TIME Magazine has enlisted Nigerian physician, Dr. Tunji Funsho, to the 2020 TIME100 Most Influential People in the World.
The TIME100 list, which is now in its seventeenth year in recognising the activism, innovation and achievement of the world’s most influential individuals, celebrated Funsho’s uncommon role in ensuring Africa’s certification as wild polio-free in August 2020.
Funsho, a Lagos-based cardiologist, worked closely with Rotary’s partners in the Global Polio Eradication Initiative (GPEI): the World Health Organisation (WHO), the United Nations International Children’s Emergency Fund (UNICEF), the United States Centers for Disease Control and Prevention, the Bill & Melinda Gates Foundation, and Gavi, the Vaccine Alliance, for the African region to be certified wild polio-free on August 25.
This historic announcement means that five of WHO’s six regions, representing more than 90 per cent of the world’s population, are now free of the wild poliovirus. The virus is now endemic in just two countries, Afghanistan and Pakistan.
“I’m honoured to be recognised by TIME for my part in ensuring that no child in Africa will ever again be paralysed by wild polio, a disease that once disabled 75,000 African children every single year.
“Eradicating the wild poliovirus in Africa was a team effort that required the cooperation and dedication of governments, partners, Rotary members, hundreds of thousands of health workers, and countless parents who chose to have their children vaccinated against polio,” Funsho said while reacting to his enlistment to the annual TIME100 Most Influential People in the World.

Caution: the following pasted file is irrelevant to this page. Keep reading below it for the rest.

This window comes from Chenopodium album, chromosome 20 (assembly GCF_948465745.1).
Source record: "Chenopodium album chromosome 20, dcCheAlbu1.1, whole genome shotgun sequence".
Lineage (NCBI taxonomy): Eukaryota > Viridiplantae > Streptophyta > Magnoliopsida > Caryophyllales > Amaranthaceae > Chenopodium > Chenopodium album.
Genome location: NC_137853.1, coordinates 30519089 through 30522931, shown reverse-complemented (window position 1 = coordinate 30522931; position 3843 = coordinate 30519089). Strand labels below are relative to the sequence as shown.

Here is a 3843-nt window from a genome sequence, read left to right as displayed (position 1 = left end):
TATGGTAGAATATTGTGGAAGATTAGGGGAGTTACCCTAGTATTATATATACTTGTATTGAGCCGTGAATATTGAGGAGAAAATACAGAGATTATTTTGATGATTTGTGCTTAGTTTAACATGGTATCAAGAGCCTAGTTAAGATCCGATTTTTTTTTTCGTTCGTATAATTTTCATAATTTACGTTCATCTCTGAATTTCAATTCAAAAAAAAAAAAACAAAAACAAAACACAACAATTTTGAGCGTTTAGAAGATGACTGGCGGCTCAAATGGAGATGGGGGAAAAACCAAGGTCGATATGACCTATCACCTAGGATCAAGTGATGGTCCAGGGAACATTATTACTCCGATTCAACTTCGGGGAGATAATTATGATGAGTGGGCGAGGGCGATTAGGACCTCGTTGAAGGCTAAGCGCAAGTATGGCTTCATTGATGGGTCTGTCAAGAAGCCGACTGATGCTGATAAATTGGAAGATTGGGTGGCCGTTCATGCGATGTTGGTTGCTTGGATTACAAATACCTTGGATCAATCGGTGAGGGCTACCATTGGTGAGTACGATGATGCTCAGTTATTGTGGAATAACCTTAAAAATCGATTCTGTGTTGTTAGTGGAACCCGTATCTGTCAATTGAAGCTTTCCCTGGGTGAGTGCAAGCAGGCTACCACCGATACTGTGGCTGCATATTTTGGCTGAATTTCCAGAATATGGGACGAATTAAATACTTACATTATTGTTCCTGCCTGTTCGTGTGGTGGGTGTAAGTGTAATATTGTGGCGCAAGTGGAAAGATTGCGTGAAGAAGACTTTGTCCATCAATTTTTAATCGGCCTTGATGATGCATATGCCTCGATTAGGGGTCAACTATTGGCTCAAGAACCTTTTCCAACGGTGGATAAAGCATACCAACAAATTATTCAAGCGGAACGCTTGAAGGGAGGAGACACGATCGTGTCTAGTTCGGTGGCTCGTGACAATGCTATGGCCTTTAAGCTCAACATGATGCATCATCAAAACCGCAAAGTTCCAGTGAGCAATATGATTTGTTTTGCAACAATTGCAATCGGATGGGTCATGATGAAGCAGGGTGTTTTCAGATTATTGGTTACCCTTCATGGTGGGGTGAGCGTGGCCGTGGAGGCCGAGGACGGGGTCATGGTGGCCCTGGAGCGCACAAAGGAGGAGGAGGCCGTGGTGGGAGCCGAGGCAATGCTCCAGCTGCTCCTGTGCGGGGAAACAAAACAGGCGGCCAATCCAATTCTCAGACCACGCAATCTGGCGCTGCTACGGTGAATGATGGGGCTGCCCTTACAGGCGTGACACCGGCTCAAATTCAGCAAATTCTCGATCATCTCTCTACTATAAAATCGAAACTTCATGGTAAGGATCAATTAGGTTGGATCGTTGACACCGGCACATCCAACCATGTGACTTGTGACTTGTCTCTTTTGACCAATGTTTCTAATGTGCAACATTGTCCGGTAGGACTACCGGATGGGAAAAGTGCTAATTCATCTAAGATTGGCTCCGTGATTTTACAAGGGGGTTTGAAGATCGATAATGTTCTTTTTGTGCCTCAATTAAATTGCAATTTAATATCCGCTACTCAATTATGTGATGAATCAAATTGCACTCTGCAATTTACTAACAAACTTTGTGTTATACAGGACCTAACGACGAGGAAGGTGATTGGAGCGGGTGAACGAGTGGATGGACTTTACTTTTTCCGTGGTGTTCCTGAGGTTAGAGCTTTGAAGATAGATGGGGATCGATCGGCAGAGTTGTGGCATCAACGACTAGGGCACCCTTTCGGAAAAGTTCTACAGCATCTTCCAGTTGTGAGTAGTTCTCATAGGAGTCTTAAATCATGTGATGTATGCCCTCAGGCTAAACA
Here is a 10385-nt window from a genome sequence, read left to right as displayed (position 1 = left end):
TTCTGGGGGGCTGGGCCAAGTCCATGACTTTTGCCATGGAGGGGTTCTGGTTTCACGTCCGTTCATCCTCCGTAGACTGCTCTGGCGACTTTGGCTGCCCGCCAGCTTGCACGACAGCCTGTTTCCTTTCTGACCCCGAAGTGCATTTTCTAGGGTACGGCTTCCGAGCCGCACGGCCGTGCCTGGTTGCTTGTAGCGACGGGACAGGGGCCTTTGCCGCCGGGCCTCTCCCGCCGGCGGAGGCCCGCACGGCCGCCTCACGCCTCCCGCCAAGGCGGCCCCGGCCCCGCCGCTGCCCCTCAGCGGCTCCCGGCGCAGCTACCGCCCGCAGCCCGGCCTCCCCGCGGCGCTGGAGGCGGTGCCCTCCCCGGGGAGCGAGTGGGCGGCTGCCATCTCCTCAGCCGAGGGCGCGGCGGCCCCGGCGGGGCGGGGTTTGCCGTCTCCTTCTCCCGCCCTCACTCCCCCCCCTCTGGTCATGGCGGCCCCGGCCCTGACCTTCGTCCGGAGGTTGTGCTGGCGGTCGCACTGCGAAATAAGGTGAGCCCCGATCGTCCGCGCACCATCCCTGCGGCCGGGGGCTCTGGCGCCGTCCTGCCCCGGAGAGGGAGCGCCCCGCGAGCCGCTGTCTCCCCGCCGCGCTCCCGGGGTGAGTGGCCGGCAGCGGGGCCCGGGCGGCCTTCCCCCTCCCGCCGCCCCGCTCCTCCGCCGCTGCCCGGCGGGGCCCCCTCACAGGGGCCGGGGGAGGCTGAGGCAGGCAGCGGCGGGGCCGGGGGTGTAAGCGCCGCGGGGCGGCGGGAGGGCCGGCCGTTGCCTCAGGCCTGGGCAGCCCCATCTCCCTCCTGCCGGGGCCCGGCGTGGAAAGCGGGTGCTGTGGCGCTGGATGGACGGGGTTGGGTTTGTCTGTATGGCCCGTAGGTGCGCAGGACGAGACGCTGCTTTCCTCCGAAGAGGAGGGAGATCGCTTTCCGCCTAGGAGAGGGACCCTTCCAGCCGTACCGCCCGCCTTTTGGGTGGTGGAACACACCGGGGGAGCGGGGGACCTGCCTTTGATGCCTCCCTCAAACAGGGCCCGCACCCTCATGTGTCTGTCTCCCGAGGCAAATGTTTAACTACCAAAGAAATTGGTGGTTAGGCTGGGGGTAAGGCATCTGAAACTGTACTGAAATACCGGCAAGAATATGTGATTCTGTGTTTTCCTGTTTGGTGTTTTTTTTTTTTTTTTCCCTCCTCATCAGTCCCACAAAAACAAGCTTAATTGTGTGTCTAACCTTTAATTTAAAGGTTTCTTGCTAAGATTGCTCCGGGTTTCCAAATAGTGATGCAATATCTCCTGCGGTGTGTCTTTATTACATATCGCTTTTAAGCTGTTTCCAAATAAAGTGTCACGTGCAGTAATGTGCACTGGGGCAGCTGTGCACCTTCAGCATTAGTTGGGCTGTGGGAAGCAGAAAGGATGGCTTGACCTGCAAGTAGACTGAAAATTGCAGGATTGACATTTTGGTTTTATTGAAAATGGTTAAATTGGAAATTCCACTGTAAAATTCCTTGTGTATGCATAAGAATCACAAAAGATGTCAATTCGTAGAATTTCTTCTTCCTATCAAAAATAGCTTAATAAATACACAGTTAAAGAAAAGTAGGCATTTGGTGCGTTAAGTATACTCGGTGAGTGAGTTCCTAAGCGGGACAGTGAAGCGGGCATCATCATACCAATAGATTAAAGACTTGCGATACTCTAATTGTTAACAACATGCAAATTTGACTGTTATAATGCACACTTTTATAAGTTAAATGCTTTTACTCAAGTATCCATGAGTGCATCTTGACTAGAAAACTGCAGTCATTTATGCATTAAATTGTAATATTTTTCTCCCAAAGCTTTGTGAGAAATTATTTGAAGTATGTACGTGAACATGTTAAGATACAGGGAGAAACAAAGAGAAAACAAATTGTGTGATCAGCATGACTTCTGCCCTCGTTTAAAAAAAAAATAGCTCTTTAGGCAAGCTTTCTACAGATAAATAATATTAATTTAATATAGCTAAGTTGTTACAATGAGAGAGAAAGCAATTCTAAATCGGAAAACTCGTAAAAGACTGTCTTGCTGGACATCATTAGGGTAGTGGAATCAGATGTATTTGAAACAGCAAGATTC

As the leader of Rotary’s Nigeria National PolioPlus Committee, Funsho worked alongside Rotary members throughout the country to raise awareness about the importance of polio immunisation, encouraged governments and public figures to support polio eradication, and served as a vocal leader and advocate for Rotary’s fight to end polio in Africa.
As a member of Nigeria’s Presidential Task Force on Polio, he coordinated immunisation and advocacy campaigns with the Minister of State for Health and the Inter-Agency Coordination Committee for Polio Eradication.
He also worked closely with the Sir Emeka Offor Foundation, the Dangote Foundation, the Traditional Leaders Council and the Federation of Muslim Women’s Association of Nigeria.
In August 2019, Nigeria reached three years without a case of wild poliovirus.
Nigeria’s progress, led by Rotary, its GPEI partners and local and national governments, was the result of decades of sustained efforts, including domestic and international financing, the commitment of hundreds of thousands of health workers, and innovative strategies to immunise children who previously couldn’t be reached due to insecurity in the country’s northern states.
Congratulations, Dr. Tunji Funsho!
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